How long before the audience comes at you with a compliment? That’s one reliable indicator of your live show’s potency. For Elise Poirier and Cody Marecek of YUM, it’s usually about eight seconds, give or take, before someone comes up with some exuberant variation of “You guys fucking rock!”
YUM started one year ago in Poirier’s hometown of Bay City; Marecek hails from the nearby farming community of Freeland. They’ve turned heads with their blend of garage-rock roughness, emotive bluesy solos and punk gusto, making for front-row-clogging magnetism. But they’ve endeared themselves to the Detroit scene due to how sincerely down-to-earth they are once the feedback fades and the amps are unplugged. Their youth is deceptive, as they’ve both been playing music half their lives; they’re in their element here, so don’t expect aloof punk kids noisily figuring things out. It’s a mean, mighty rock sound that they’ve both grown up loving, learning and, now, perfecting.
Metro Times: So, when you got together last April for your first jam, what was it like? Did you talk about a sound or a style?
Elise Poirier: Things just kinda floated out the way they did. I didn’t have any intention for what I was writing. I had these more Green Day-ish punk songs that I’d written but I never really liked. But having Cody add his part made it more intense, to have that backbone gave me more freedom. I’ve always loved garage-y, loud music. Cody’s into some really heavier stuff. Our influences combined to make this loud mess, I guess.
Metro Times: Indeed. Cody, can you talk about the heavier stuff?
Marecek: Like, hardcore New York punk stuff. I was always into ska, and I try to sneak that and some reggae beats into songs somehow. But, the band Lightning Bolt’s the biggest influence, as far as unleashing crazy amounts of energy on stage. Their drummer said in an interview that if you’re not, like, writhing in pain after your show then you weren’t into it enough.
Metro Times: Is that a gauge for you guys, then?
Marecek: Yeah, I want to feel pain when I’m done.
Poirier: I want to fucking hurt!
Marecek: I don’t know if that’s masochistic or what?
Metro Times: It almost sounds like you want to head-butt the crowd …
Poirier: Right, but we’re not assholes! We’re the biggest sweethearts. It’s just, I like being intense on stage. I like putting on a crazy show. I don’t mean any of my songs to be like that but, just, when I’m onstage, I want to be as loud as possible.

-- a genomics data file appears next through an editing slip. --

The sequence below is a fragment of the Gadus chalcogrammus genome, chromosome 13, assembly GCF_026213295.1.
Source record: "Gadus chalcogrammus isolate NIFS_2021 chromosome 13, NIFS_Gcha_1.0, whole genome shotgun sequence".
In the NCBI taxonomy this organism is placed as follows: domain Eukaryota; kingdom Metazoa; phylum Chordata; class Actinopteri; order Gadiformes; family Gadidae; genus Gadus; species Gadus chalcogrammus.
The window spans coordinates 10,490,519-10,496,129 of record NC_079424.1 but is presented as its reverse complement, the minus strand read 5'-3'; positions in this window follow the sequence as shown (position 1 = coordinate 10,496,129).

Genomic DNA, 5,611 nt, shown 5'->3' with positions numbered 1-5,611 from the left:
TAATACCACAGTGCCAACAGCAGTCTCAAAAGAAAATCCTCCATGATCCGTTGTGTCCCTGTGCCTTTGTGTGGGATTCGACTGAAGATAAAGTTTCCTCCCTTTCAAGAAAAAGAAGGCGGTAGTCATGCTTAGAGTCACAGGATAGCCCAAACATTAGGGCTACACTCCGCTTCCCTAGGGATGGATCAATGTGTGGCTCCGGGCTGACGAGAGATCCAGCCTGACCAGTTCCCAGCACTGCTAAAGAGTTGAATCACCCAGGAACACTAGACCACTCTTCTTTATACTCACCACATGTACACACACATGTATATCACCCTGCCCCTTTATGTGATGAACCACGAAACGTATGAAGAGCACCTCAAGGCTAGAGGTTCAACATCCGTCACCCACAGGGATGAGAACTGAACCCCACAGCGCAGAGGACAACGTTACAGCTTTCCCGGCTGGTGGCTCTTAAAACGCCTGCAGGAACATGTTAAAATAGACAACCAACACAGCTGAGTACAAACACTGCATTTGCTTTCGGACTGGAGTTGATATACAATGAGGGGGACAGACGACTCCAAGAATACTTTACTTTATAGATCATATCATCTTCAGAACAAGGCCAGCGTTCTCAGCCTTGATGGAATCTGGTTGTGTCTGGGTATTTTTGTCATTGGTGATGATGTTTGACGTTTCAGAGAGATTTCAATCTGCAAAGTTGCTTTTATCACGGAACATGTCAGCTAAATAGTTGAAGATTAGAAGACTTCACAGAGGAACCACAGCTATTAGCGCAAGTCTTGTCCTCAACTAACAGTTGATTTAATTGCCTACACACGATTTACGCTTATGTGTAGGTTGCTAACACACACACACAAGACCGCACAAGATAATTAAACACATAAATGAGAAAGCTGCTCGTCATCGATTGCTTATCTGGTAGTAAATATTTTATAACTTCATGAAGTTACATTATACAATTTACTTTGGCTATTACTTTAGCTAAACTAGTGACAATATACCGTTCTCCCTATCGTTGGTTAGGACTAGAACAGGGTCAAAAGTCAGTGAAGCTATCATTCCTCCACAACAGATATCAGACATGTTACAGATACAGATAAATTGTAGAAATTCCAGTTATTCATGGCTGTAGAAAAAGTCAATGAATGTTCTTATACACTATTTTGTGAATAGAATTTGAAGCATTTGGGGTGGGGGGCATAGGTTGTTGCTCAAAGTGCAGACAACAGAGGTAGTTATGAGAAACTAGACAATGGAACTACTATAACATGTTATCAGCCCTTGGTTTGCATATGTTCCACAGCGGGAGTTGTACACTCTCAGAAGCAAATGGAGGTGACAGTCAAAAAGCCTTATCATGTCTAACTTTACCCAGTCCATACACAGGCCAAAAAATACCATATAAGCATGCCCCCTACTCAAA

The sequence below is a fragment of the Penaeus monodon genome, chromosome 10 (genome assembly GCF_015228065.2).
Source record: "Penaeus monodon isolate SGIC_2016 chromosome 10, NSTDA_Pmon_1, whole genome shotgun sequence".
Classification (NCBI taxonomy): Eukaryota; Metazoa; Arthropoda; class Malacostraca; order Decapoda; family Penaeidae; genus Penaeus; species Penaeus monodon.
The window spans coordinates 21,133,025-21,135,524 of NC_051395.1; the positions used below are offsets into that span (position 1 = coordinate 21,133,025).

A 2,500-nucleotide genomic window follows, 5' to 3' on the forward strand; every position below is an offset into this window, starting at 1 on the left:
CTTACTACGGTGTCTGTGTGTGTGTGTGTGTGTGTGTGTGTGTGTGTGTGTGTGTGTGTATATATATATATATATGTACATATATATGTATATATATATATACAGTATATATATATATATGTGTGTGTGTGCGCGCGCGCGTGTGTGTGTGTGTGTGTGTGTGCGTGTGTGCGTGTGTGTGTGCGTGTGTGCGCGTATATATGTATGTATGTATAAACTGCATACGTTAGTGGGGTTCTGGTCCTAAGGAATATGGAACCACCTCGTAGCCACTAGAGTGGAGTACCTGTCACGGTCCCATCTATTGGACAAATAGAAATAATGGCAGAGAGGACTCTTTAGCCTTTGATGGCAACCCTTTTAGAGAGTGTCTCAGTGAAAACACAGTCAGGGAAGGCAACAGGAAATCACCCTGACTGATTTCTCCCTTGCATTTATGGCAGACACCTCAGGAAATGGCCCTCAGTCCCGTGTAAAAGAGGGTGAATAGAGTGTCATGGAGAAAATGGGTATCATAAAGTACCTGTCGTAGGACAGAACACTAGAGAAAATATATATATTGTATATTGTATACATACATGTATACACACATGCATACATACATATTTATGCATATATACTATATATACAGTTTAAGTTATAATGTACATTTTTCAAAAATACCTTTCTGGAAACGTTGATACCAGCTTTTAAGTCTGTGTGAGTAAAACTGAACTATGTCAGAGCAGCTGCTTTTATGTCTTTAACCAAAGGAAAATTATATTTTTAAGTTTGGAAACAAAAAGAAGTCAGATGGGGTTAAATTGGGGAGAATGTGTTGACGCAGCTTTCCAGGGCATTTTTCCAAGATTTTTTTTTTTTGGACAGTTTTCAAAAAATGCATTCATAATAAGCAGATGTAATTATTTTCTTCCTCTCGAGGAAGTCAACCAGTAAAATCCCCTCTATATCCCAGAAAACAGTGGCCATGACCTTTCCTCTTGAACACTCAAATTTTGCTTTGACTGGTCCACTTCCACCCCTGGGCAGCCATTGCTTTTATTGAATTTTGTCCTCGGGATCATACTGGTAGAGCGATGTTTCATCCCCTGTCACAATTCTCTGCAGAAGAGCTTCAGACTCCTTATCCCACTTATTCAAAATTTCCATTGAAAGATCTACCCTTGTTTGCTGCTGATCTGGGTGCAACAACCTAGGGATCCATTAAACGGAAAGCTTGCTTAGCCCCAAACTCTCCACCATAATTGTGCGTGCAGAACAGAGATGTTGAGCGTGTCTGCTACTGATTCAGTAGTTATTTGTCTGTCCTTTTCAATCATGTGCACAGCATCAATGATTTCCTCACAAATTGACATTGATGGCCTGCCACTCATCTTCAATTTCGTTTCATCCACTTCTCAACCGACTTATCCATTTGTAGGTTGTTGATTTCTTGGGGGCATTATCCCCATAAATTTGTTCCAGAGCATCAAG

Metro Times: Is any of this energetic display part of some forceful quash of nervousness? Like, channeling jitters into jumping off of bass drums?
Poirier: I’ve never been a nervous person onstage. It’s like I almost feel more nervous sitting in the crowd just waiting to play. I feel better on stage. I know that when I go to see a band, I like seeing them get into it. It’s about just owning the stage.
Metro Times: Cody, you mentioned Lightning Bolt. Any other particular influences?
Poirier: I worshipped Green Day for about eight years. I got really into the Black Keys, and that really pushed me. I was brought up playing power chords, but I admired how Dan Auerbach played. When we play, it sounds way more aggressive, but we’re a pretty punky-garage band when we’re live.
Marecek: Our genre is “energy.”
Metro Times: Well put. So talk about the early days, or your first show, even though it was just a year ago.
Poirier: Right. My dad and older brothers all play, I’ve played for 11 years and we had a family band. YUM’s first show was at Bemo’s Bar, where I used to play my dad’s stuff when I was younger. They love my family so I told them I had this new band and we played, and it snowballed from there. I guess it was word of mouth. Friends in Grand Rapids got us a show out there, and it all happened quick, getting asked to play more and more shows each week. We don’t even book shows, we just keep getting asked. I don’t even remember setting these shows up.
Metro Times: That’s the beauty of Facebook, I guess. But has that been overwhelming for you? So much, so fast — how’ve you kept grounded?
Poirier: Overwhelming in a good way. I’m so thankful.
Marecek: Definitely very appreciative.
Poirier: All my life, all I’ve wanted to do is perform. It motivates me more knowing people are interested.
Metro Times: It’s good to see you more regularly down here. What’s your take on the Detroit’s music community, from your Bay City perspective?
Poirier: It really is a little community. I love it. I feel like everyone knows each other’s bands. But I don’t know quite what to think yet cuz we’re not really in it yet. Our foot’s in; I feel like we kinda belong now.
Marecek: Pretty much any music scene is a good music scene for us ’cause there’s no music scene in Bay City.
Poirier: People buying our CDs and coming out to our shows, getting into it! You play Bay City and that doesn’t really happen.
Metro Times: Where does the chemistry come from? How come YUM works so well?
Poirier: We’re both on the same page in our lives — we just wanna be in a band and we both feel that that’s what we’re meant to do.
Marecek: I like where I live, I like my job. But I definitely want something else.
Poirier: Instead of college, I mean, I graduate soon. No matter how many people discourage me or tell me I need a real job, I think if we put enough time and figure out how to make it work, we can. I don’t feel like I’m good at anything else. I’m good at music. I guess I should use it.
YUM plays the Metro Times Blowout, April 30-May 3; mtblowout.com.
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